A bill to legalize cannabis in Colombia passed in the Senate on Tuesday. The primary focus of ending the war on cannabis is directly tied to halting organized crime, and illicit activities and addressing overpopulated prisons. Sen. María José Pizarro, the Senator behind the legislation, wrote in an op-ed last month that current cannabis prohibition “has enriched criminal organizations that continue to expand and sow terror around the world.”
“In parallel, a significant percentage of the increase in the population deprived of liberty worldwide corresponds to people arrested or prosecuted for possession and consumption, which has led to overcrowding and a prison crisis,” she added.
The constitutional amendment made its way through the Chamber of Representatives last month before passing in the Senate First Committee in a 15-4 vote. This signifies the seventh of eight votes required before the bill reaches Columbia’s progressive President Gustavo Petro’s desk. After its latest success, the legislation goes to the Senate floor, where voting should occur on June 16.
While Petro hasn’t given a direct quote on his view of the legislation, proponents of the bill are hopeful, as Petro has supported the legalization of the legislation since his inauguration in August, historically speaking up against the horror that can arise from prohibition, particularly the power it gives dangerous illicit markets.
Last year he addressed the UN to urge fellow nations to change their drug policy approach. The president often discusses the need to release people in prison for cannabis charges. Petro also discussed how a legal cannabis market could nurture Columbia’s economy. He noted that smaller towns, such as the Andes, could potentially enjoy a legal cannabis industry without licensing requirements. Petro is also open to creating an exportation business so Columbia can sell to other legal nations.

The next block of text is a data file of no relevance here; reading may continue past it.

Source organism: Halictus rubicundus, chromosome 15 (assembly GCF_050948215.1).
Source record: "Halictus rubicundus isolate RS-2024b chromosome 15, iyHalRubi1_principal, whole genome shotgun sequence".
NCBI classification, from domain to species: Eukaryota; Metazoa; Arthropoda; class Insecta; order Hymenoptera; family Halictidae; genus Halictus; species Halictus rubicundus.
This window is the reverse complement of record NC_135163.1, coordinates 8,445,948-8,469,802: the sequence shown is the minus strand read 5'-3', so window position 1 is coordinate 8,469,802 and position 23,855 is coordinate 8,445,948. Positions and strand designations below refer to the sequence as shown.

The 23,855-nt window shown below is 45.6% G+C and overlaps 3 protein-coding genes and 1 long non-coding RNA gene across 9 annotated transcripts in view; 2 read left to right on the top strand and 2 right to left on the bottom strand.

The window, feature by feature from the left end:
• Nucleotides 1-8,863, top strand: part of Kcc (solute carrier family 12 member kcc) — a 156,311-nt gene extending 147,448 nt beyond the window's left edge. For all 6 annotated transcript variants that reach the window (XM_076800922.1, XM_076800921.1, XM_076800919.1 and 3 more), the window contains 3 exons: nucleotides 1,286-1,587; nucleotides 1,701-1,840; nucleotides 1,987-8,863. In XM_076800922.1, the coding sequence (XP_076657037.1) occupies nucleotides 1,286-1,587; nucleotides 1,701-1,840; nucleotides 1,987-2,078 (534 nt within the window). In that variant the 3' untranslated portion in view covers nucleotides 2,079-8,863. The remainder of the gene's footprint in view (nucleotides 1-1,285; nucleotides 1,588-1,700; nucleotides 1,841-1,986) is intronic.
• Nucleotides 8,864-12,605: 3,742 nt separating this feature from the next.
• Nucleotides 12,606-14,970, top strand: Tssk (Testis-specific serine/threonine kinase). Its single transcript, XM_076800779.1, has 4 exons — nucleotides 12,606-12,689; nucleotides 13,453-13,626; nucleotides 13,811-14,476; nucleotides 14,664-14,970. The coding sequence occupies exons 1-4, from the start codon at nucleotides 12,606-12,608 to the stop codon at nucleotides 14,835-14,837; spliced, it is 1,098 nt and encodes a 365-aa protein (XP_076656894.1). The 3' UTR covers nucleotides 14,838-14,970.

Because the bill is a proposed constitutional amendment, under Columbia law, it must make it through the entire legislative process in each chamber twice, in different calendar years, to finally pass and come into effect. If it passes, the amendment will support “the right of the free development of the personality, allowing citizens to decide on the consumption of cannabis in a regulated legal framework,” it reads. It also aims to reduce the “arbitrary discriminatory or unequal treatment in front of the population that consumes.” It would include treatment centers for those with substance use disorders and provide public education campaigns.
Another encouraging point Petro has brought up is the role cannabis could play in harm reduction by mitigating the demand for cocaine. The president, a former member of Colombia’s M-19 guerrilla group, has survived firsthand violent conflict between guerrilla soldiers, narco paramilitary groups, and drug cartels. So far, Columbia’s combative drug enforcement policies have only worsened the problem. Colombia continues to be a major cocaine exporter, according to the United Nations Office of Drug Control Policy (ONDCP). As Justice Minister Néstor Osuna vocalized at a public hearing in the Senate panel in 2022, Colombia has been the victim of “a failed war that was designed 50 years ago and, due to absurd prohibitionism, has brought us a lot of blood, armed conflict, mafias and crime.” Back in 2020, Columbian lawmakers introduced legislation to regulate coca and, thus, cocaine production while admitting that the country’s historical attempts to address the problem failed. However, the bill died thanks to a conservative legislature.
These problems are not unique to Columbia, and the president knows it. Last year, Petro met with Mexico’s president (the country is also considering cannabis legalization), and they announced efforts to unite Latin American leaders at an international conference focused on “redesigning and rethinking drug policy” given the “failure” of prohibition.